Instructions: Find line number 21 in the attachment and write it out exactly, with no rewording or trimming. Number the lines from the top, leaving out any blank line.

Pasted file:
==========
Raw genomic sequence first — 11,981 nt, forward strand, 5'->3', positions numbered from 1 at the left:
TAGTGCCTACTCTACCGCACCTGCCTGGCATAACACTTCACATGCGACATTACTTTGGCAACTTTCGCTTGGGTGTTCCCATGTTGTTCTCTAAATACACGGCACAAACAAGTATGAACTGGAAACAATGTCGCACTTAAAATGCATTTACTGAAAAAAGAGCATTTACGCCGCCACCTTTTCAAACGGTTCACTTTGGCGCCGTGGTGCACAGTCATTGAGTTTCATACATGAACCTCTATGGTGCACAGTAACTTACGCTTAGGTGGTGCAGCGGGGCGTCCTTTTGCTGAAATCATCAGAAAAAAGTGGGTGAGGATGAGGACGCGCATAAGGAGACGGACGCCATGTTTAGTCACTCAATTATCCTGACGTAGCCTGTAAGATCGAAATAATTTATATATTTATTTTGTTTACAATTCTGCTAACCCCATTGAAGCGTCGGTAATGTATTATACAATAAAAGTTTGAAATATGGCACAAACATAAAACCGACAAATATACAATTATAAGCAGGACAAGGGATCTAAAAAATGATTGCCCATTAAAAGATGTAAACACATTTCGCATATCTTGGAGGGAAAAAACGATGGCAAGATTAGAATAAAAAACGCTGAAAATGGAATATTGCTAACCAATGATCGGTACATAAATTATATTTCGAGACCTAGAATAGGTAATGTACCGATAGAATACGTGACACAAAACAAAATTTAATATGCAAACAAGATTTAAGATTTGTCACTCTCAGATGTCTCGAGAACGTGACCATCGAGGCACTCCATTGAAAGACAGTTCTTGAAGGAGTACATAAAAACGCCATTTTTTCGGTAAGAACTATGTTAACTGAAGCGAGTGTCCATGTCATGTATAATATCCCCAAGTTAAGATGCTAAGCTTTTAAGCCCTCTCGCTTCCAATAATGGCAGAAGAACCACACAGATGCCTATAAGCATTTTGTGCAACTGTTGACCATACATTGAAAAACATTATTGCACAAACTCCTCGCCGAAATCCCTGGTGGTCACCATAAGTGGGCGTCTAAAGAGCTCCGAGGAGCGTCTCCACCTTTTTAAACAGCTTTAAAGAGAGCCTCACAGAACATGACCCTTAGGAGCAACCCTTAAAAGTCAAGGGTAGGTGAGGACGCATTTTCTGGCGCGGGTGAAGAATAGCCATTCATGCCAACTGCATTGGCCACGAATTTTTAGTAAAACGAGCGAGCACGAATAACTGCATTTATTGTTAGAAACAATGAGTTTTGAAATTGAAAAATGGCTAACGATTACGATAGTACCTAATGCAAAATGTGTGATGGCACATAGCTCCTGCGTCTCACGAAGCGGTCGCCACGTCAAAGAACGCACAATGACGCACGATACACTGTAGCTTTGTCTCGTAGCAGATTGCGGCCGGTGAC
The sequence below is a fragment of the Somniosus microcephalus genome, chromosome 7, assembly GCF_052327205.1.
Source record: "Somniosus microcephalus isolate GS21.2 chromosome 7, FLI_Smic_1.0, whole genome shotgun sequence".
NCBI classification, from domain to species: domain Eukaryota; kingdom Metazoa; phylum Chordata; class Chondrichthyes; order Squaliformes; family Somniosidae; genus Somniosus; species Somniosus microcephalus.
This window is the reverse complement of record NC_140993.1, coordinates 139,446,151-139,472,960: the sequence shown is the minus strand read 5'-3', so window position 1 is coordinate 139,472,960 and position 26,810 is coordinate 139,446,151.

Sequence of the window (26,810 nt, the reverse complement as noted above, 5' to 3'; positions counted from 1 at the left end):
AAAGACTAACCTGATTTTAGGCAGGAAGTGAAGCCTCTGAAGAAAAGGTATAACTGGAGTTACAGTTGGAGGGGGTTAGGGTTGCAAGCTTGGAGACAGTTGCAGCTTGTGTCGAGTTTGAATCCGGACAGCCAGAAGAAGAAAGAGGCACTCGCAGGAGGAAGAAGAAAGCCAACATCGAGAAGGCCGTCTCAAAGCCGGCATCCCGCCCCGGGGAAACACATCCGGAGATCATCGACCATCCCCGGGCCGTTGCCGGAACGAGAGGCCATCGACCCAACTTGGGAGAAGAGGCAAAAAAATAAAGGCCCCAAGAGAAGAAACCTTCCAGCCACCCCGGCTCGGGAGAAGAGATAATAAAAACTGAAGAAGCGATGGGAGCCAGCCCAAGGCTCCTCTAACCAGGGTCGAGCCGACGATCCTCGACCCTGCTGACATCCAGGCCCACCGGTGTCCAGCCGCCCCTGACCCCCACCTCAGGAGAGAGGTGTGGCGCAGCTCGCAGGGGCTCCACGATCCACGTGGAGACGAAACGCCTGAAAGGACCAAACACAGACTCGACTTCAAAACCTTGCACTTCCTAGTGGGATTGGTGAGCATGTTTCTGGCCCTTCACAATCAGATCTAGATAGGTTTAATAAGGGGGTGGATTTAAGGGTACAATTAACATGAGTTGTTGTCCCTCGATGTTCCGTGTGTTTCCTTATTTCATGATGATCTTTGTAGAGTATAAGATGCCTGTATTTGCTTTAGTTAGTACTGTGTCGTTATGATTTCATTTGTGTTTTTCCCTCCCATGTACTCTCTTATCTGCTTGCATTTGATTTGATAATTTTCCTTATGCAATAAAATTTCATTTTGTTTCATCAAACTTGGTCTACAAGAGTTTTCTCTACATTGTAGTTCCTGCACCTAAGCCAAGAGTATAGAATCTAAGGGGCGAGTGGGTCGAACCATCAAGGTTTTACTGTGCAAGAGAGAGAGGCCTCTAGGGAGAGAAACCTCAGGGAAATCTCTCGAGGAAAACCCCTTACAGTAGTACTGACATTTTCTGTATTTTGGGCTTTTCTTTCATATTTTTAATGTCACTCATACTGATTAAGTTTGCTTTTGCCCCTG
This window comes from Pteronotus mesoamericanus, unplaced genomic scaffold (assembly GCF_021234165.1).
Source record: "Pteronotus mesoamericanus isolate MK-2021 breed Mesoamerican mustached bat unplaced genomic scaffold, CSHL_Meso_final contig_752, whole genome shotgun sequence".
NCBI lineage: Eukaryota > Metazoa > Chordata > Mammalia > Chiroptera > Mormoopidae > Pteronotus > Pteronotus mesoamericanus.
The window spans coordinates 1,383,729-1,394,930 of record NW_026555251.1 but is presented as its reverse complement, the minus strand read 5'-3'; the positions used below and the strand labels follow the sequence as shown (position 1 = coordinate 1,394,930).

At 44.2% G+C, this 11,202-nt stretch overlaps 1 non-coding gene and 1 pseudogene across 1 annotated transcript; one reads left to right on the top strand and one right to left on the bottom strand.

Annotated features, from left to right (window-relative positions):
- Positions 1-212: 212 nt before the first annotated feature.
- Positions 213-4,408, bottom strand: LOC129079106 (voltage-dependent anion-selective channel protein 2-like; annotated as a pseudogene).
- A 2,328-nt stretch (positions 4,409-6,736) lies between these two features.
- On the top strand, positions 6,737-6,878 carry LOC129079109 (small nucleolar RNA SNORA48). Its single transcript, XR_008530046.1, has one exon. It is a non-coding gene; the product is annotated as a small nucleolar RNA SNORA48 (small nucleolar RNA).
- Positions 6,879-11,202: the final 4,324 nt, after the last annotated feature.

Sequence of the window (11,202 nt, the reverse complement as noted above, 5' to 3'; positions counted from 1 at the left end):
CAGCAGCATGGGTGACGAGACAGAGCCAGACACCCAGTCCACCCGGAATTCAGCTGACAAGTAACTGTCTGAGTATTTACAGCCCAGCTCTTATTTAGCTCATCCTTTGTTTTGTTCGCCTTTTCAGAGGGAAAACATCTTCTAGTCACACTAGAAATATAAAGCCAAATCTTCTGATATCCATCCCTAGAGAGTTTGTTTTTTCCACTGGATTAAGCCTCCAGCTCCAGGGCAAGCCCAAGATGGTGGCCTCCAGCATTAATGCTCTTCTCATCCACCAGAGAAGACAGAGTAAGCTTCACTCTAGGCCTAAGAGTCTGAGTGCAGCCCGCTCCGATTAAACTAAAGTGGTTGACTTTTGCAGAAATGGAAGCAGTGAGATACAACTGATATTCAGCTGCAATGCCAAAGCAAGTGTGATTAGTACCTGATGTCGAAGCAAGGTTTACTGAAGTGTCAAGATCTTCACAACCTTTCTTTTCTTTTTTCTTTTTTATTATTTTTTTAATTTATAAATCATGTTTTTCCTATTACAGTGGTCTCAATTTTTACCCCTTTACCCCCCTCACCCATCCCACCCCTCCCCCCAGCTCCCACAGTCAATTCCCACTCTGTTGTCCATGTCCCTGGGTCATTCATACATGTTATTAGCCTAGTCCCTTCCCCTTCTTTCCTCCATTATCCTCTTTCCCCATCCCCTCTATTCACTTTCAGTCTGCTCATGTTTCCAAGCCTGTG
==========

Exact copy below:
CAGCAGCATGGGTGACGAGACAGAGCCAGACACCCAGTCCACCCGGAATTCAGCTGACAAGTAACTGTCTGAGTATTTACAGCCCAGCTCTTATTTAGCTCATCCTTTGTTTTGTTCGCCTTTTCAGAGGGAAAACATCTTCTAGTCACACTAGAAATATAAAGCCAAATCTTCTGATATCCATCCCTAGAGAGTTTGTTTTTTCCACTGGATTAAGCCTCCAGCTCCAGGGCAAGCCCAAGATGGTGGCCTCCAGCATTAATGCTCTTCTCATCCACCAGAGAAGACAGAGTAAGCTTCACTCTAGGCCTAAGAGTCTGAGTGCAGCCCGCTCCGATTAAACTAAAGTGGTTGACTTTTGCAGAAATGGAAGCAGTGAGATACAACTGATATTCAGCTGCAATGCCAAAGCAAGTGTGATTAGTACCTGATGTCGAAGCAAGGTTTACTGAAGTGTCAAGATCTTCACAACCTTTCTTTTCTTTTTTCTTTTTTATTATTTTTTTAATTTATAAATCATGTTTTTCCTATTACAGTGGTCTCAATTTTTACCCCTTTACCCCCCTCACCCATCCCACCCCTCCCCCCAGCTCCCACAGTCAATTCCCACTCTGTTGTCCATGTCCCTGGGTCATTCATACATGTTATTAGCCTAGTCCCTTCCCCTTCTTTCCTCCATTATCCTCTTTCCCCATCCCCTCTATTCACTTTCAGTCTGCTCATGTTTCCAAGCCTGTG